We must remember that the destiny of our people is determined in the strength and evolution of our schools, the dynamism and creativity of our synagogues, and the support we give to insure their growth and sustenance. It is tempting to ignore our duties there and ‘allow others’ to do the hard work but Yom Kippur adjures us to awaken to our responsibility towards the upkeep and progress of our community. We must shift from the stance of what can we ‘get’ from our communal institutions, to what can we ‘give’ to them as mature, responsible adults, or else our community risks entropy and slow decline.
The welfare of our people, and the quality of their existence throughout the world and in Israel must also be a prominent concern. We have witnessed a rise in antisemitism this past year, and we must stand up to this threat with all our communal strength. Israel, with all its thriving technology, and progress in contributing to the quality of life throughout the world must remain a source of pride for each of us. We must take great pride in its achievements, contribute to its continued economic growth, and work to insure that its spiritual growth as well includes a respect and appreciation of the unique paths of all its varied citizens, respecting democratic ideals, diversity and commitment to the most sublime values of our tradition. We must honor each other, honor our Creator, and as our Prophets exhort us, address with great love and respect any injustice or pain amongst those with weaker voices and minimal opportunities so that they retain hope for the just and fruitful future that they deserve. Our people Israel must remain strong in maintaining the sublime Torah values leading to the Just society that it values and teaches. We pray for peace this Yom Kippur between brothers and sisters, even when we disagree with each other, and the ability to turn enemies into friends through our love, faith and strength. Hence, Yom Kippur roars and makes us tremble and awakens us to all that at times is hard to face. It imparts renewed faith that can enable us to make a beginning on our new path, even if the path remains long. This day is our opportunity to develop the courage to reach for the highest values of which we are capable.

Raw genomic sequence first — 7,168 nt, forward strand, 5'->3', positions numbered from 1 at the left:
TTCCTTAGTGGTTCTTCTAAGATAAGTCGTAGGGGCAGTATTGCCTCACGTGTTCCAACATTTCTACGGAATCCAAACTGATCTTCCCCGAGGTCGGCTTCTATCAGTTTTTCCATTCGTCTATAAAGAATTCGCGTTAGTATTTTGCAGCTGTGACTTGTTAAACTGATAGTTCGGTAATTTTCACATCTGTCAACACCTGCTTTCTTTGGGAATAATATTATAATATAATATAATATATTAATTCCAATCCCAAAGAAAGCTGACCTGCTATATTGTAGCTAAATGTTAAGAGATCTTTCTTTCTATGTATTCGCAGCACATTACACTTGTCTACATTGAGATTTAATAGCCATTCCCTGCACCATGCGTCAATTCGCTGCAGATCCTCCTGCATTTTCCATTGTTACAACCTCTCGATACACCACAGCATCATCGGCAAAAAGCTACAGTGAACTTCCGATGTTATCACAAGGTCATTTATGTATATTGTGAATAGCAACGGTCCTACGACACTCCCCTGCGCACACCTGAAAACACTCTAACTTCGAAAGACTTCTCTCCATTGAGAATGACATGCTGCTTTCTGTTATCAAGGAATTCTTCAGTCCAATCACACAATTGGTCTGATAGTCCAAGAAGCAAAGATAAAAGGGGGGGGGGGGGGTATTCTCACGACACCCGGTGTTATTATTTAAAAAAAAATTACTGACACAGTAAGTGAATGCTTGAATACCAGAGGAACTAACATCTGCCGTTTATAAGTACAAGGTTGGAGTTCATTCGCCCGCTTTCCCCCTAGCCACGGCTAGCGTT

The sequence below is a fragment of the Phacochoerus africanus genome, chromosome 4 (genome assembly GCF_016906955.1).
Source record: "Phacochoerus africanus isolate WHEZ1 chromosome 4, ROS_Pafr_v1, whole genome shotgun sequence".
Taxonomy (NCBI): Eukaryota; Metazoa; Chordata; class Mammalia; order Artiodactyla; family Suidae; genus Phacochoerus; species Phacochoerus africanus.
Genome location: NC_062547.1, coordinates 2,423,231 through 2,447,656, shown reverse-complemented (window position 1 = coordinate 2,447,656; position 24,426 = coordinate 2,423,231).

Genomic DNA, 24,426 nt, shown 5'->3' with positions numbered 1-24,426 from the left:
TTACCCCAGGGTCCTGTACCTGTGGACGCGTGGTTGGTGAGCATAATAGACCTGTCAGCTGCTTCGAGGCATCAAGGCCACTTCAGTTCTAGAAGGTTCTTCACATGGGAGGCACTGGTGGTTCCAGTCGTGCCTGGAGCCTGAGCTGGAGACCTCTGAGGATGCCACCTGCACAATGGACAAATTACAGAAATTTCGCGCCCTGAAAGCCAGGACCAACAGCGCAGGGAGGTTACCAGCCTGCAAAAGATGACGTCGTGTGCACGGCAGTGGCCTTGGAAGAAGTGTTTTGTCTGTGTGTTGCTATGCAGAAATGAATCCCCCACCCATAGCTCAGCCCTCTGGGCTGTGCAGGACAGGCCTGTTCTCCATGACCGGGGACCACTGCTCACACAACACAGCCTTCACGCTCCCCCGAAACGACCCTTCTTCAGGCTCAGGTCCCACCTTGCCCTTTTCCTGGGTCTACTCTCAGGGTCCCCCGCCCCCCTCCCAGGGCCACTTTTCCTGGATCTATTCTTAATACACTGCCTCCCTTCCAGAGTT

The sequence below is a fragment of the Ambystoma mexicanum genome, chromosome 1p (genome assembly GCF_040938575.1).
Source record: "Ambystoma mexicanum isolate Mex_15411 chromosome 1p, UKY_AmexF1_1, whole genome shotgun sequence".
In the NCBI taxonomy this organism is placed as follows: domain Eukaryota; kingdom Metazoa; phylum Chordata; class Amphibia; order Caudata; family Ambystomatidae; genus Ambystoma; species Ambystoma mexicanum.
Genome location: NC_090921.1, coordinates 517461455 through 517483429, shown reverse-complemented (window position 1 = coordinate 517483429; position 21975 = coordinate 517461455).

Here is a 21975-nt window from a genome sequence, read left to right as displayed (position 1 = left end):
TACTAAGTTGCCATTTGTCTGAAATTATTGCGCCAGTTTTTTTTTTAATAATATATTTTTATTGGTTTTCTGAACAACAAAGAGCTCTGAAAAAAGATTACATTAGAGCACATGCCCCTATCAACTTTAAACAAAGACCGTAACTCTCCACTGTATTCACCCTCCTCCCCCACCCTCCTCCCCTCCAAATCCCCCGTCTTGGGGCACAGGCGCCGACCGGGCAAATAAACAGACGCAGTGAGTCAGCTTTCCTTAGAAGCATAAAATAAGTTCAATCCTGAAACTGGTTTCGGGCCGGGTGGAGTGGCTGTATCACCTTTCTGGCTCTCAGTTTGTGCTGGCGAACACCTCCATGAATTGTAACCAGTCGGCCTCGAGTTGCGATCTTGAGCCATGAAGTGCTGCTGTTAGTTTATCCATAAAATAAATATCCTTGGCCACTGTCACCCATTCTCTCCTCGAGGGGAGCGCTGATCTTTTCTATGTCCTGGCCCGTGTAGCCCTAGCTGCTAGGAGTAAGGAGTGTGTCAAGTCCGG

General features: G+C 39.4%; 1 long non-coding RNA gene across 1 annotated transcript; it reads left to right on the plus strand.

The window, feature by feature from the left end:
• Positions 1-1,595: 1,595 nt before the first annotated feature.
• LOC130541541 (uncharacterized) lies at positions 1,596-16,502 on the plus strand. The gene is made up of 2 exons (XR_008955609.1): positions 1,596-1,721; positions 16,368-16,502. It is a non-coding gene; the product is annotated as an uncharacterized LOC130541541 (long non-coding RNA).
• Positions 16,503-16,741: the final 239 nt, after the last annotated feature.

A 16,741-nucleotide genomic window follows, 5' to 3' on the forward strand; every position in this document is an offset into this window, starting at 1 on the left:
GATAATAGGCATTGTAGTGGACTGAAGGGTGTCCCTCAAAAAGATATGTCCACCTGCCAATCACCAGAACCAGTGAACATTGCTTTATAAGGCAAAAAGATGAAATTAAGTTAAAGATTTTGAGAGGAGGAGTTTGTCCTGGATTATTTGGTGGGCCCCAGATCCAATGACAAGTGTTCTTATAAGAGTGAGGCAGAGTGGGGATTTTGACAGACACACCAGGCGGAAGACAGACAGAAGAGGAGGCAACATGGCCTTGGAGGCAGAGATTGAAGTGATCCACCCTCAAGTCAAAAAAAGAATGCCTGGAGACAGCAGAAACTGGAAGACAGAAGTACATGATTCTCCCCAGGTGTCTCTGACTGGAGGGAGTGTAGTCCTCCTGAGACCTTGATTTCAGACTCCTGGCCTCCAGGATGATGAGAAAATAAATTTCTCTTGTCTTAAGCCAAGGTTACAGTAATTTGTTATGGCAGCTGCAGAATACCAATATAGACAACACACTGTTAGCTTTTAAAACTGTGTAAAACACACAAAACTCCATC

Finally, the third area of concern turns our thoughts and duties to ALL HUMANKIND. It is clear that our individual happiness is tied in every possible way to the fate of all humankind. In this respect we as Jews can derive a sense of profound satisfaction that we as a people dedicate the beginning of the year not to frivolity, but to sober reflection on the meaning of life, and of prayer for the welfare of all humankind. All prayers in our services urge us to pour forth our spirit in word and in song for our fondest hope– for the day “When all children will call on G-d’s name, and all human beings will turn unto Thee.”
May Yom Kippur indicate for all of us this year an awareness of ourselves as individuals, of our communities and their initiatives, and of the duties we owe to humankind at large. In this way we will be morally entitled to look forward to a good year.
With prayer in our hearts and our lips for a year of life, health, peace and happiness for all Israel and humankind let us rise high this year and fulfill our duties. Amen.
G’mar Chatima Tovah,
Rabbi Mel Gottlieb
The views expressed in this drash are those of the author. We welcome Torah insights and teachings from all viewpoints, and encourage dialogue to strengthen the diversity of our academy.